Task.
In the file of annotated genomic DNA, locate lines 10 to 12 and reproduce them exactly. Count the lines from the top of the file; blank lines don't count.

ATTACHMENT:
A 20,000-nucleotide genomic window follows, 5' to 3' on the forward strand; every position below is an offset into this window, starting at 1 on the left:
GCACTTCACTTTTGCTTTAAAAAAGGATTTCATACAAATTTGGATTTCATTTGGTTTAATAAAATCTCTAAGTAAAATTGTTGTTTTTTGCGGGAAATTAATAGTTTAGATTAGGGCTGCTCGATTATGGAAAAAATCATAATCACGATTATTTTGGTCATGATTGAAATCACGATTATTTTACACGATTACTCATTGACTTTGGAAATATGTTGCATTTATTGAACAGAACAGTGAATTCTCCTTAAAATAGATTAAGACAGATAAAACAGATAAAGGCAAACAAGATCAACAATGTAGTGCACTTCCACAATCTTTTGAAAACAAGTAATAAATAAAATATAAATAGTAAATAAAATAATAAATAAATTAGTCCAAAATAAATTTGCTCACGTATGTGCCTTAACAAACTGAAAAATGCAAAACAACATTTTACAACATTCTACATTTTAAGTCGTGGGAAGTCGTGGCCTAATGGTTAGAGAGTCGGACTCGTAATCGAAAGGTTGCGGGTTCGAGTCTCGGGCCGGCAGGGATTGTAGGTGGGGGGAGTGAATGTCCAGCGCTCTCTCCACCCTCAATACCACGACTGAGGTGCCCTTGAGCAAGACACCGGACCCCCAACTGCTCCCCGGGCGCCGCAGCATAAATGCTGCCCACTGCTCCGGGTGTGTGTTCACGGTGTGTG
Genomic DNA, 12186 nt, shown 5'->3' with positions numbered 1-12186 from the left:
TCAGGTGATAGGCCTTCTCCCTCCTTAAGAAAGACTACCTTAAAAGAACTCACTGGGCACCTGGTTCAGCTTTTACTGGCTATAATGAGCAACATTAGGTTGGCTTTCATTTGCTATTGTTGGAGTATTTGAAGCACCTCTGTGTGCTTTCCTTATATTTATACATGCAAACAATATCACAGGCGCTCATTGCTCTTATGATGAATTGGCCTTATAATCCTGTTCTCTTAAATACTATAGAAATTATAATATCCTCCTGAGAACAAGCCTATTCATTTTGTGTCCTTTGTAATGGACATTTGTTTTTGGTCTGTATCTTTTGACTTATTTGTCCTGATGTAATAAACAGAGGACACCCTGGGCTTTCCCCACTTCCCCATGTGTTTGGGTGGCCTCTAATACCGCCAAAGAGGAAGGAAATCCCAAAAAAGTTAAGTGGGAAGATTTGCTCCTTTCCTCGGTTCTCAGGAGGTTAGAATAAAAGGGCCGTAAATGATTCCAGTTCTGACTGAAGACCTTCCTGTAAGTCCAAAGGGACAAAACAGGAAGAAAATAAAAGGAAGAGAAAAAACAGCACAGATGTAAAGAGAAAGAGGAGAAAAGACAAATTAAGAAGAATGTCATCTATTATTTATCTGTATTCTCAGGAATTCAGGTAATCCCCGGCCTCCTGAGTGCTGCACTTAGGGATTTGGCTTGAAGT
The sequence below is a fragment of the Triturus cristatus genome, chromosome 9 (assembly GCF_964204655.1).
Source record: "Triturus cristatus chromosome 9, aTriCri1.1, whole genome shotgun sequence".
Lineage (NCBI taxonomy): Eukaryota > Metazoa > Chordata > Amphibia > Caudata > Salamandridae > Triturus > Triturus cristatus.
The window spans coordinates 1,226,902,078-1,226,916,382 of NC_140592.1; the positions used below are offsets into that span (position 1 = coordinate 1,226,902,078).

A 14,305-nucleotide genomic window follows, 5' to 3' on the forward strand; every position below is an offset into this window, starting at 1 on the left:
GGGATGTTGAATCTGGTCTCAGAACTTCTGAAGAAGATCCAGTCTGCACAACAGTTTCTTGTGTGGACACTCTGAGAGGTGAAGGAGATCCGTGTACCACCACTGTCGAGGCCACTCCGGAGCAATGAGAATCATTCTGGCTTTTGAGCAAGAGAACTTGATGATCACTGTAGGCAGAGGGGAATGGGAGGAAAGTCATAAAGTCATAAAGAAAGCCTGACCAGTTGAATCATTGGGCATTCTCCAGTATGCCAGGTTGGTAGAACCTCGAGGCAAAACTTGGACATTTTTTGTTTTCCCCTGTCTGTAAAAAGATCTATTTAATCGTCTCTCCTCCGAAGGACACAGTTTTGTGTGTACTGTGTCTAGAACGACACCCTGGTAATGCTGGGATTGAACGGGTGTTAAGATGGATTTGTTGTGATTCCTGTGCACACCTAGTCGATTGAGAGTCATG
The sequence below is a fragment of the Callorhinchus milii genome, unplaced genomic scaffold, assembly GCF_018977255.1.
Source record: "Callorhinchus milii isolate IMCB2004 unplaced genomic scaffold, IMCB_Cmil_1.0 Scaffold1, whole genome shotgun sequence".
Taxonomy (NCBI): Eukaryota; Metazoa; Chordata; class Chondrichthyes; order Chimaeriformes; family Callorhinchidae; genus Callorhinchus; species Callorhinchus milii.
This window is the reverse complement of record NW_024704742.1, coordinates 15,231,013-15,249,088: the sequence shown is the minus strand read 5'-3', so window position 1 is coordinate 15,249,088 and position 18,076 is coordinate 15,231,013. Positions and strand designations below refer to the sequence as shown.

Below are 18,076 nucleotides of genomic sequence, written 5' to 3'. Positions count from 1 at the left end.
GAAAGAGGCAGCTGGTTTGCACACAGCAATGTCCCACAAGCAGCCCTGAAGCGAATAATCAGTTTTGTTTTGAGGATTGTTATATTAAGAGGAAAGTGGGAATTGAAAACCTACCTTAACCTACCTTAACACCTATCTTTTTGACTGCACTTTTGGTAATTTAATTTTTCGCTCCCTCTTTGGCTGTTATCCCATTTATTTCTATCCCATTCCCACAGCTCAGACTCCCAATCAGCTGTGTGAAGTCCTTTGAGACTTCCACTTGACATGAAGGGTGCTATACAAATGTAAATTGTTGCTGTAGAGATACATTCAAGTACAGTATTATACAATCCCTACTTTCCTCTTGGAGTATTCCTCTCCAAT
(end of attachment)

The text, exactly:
GGGATGTTGAATCTGGTCTCAGAACTTCTGAAGAAGATCCAGTCTGCACAACAGTTTCTTGTGTGGACACTCTGAGAGGTGAAGGAGATCCGTGTACCACCACTGTCGAGGCCACTCCGGAGCAATGAGAATCATTCTGGCTTTTGAGCAAGAGAACTTGATGATCACTGTAGGCAGAGGGGAATGGGAGGAAAGTCATAAAGTCATAAAGAAAGCCTGACCAGTTGAATCATTGGGCATTCTCCAGTATGCCAGGTTGGTAGAACCTCGAGGCAAAACTTGGACATTTTTTGTTTTCCCCTGTCTGTAAAAAGATCTATTTAATCGTCTCTCCTCCGAAGGACACAGTTTTGTGTGTACTGTGTCTAGAACGACACCCTGGTAATGCTGGGATTGAACGGGTGTTAAGATGGATTTGTTGTGATTCCTGTGCACACCTAGTCGATTGAGAGTCATG
The sequence below is a fragment of the Callorhinchus milii genome, unplaced genomic scaffold, assembly GCF_018977255.1.
Source record: "Callorhinchus milii isolate IMCB2004 unplaced genomic scaffold, IMCB_Cmil_1.0 Scaffold1, whole genome shotgun sequence".